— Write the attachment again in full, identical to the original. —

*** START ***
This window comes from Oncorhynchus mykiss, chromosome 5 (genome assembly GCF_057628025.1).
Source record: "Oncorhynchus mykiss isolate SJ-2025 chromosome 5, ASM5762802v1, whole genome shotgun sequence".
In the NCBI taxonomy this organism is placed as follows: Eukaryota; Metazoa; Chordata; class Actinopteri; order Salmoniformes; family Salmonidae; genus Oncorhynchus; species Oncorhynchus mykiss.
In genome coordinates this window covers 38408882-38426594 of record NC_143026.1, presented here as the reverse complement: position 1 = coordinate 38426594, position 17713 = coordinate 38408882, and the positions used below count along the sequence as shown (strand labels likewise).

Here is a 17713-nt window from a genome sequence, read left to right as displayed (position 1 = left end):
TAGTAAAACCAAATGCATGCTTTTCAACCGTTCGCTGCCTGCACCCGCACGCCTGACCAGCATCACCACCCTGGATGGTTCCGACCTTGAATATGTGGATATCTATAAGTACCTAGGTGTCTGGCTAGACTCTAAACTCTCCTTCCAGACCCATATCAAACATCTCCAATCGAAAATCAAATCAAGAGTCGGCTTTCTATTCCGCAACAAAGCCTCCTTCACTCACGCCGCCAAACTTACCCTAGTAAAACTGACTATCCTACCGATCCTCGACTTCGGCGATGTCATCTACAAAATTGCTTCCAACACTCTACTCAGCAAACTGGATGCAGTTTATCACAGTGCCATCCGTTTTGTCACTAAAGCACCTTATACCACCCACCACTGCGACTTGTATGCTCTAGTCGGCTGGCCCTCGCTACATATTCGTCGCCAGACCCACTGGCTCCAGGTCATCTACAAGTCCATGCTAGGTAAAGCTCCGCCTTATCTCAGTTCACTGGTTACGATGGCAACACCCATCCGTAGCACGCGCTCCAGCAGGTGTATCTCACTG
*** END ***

This window comes from Oncorhynchus mykiss, chromosome 5 (genome assembly GCF_057628025.1).
Source record: "Oncorhynchus mykiss isolate SJ-2025 chromosome 5, ASM5762802v1, whole genome shotgun sequence".
In the NCBI taxonomy this organism is placed as follows: Eukaryota; Metazoa; Chordata; class Actinopteri; order Salmoniformes; family Salmonidae; genus Oncorhynchus; species Oncorhynchus mykiss.
In genome coordinates this window covers 38408882-38426594 of record NC_143026.1, presented here as the reverse complement: position 1 = coordinate 38426594, position 17713 = coordinate 38408882, and the positions used below count along the sequence as shown (strand labels likewise).

Here is a 17713-nt window from a genome sequence, read left to right as displayed (position 1 = left end):
TAGTAAAACCAAATGCATGCTTTTCAACCGTTCGCTGCCTGCACCCGCACGCCTGACCAGCATCACCACCCTGGATGGTTCCGACCTTGAATATGTGGATATCTATAAGTACCTAGGTGTCTGGCTAGACTCTAAACTCTCCTTCCAGACCCATATCAAACATCTCCAATCGAAAATCAAATCAAGAGTCGGCTTTCTATTCCGCAACAAAGCCTCCTTCACTCACGCCGCCAAACTTACCCTAGTAAAACTGACTATCCTACCGATCCTCGACTTCGGCGATGTCATCTACAAAATTGCTTCCAACACTCTACTCAGCAAACTGGATGCAGTTTATCACAGTGCCATCCGTTTTGTCACTAAAGCACCTTATACCACCCACCACTGCGACTTGTATGCTCTAGTCGGCTGGCCCTCGCTACATATTCGTCGCCAGACCCACTGGCTCCAGGTCATCTACAAGTCCATGCTAGGTAAAGCTCCGCCTTATCTCAGTTCACTGGTTACGATGGCAACACCCATCCGTAGCACGCGCTCCAGCAGGTGTATCTCACTG